Iba – The world´s leading trade fair for bakery, confectionery and snacks had closed its doors just a few days prior to the seminar and had gathered 1.309 exhibitors from 57 countries and 77.500 professional visitors (plus 10 %) at the venue in Munich. Cathleen Speerschneider, project manager at GHM and responsible team leader for this really international trade fair, addressed issues on several dimensions of visitor marketing for national and international target groups. Both visualizations offered best trade fair practices with reference to the mission statement of the EXPO 2015 “Feeding the planet”.

Carolina Giobbi, Marketing & Communications Manager at ExpoSicam in Milan, explained in cooperation with Andrew J. Burch, Communications Officer of its official stand builder BD Expo Solutions, the company´s “all-inclusive-policy” at SICAM. This international exhibition of components and accessories for the furniture industry was a most welcome occasion for a site inspection tour through the venue of Pordenone Fiere during its buildup. And again the CEFA / IFES members experienced a fruitful synergy between an exhibition organizer and a fair construction company for the success of a very extraordinary fair concept.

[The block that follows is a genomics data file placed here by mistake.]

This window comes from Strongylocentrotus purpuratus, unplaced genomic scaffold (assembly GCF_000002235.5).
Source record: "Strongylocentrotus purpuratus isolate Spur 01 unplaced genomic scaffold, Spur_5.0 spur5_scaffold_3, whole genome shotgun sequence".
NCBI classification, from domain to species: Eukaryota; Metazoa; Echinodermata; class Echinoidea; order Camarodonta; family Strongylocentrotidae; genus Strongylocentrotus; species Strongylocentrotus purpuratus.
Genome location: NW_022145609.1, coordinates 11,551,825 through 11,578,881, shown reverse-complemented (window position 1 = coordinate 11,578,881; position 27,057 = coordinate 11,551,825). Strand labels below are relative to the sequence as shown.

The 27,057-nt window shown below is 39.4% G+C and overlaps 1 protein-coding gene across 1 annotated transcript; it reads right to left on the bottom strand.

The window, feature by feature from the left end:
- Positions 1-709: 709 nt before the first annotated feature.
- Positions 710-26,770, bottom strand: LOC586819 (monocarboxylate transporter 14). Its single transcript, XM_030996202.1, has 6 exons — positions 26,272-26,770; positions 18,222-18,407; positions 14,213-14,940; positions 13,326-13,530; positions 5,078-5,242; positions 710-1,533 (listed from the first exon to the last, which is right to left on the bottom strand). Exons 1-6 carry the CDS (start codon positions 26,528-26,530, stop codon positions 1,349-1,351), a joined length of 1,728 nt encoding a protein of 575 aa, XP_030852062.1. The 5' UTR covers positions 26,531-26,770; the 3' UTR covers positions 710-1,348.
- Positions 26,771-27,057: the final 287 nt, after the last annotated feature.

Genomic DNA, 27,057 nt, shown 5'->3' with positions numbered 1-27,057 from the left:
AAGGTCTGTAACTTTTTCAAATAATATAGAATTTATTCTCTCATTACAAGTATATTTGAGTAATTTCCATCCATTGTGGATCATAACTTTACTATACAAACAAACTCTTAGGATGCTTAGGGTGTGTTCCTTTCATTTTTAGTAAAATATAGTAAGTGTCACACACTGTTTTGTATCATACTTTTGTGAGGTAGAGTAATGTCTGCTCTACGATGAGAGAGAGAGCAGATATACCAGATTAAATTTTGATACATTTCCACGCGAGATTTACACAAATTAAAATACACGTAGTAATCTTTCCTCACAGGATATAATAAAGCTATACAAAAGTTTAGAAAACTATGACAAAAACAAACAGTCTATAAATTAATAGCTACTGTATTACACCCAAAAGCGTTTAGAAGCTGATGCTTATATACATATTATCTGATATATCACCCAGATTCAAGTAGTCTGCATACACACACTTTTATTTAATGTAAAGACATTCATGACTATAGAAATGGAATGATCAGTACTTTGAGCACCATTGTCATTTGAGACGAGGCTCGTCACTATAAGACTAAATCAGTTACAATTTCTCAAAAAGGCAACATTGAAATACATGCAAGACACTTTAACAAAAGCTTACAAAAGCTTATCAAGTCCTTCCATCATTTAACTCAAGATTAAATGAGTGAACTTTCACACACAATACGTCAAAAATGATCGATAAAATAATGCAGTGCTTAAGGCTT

In a closing ceremony all the participants were handed out their personal certificates. Subsequent to the official seminar closing they were invited to a typical Osteria in Pordenone for a final dinner with Friuli deli food by ExpoSicam.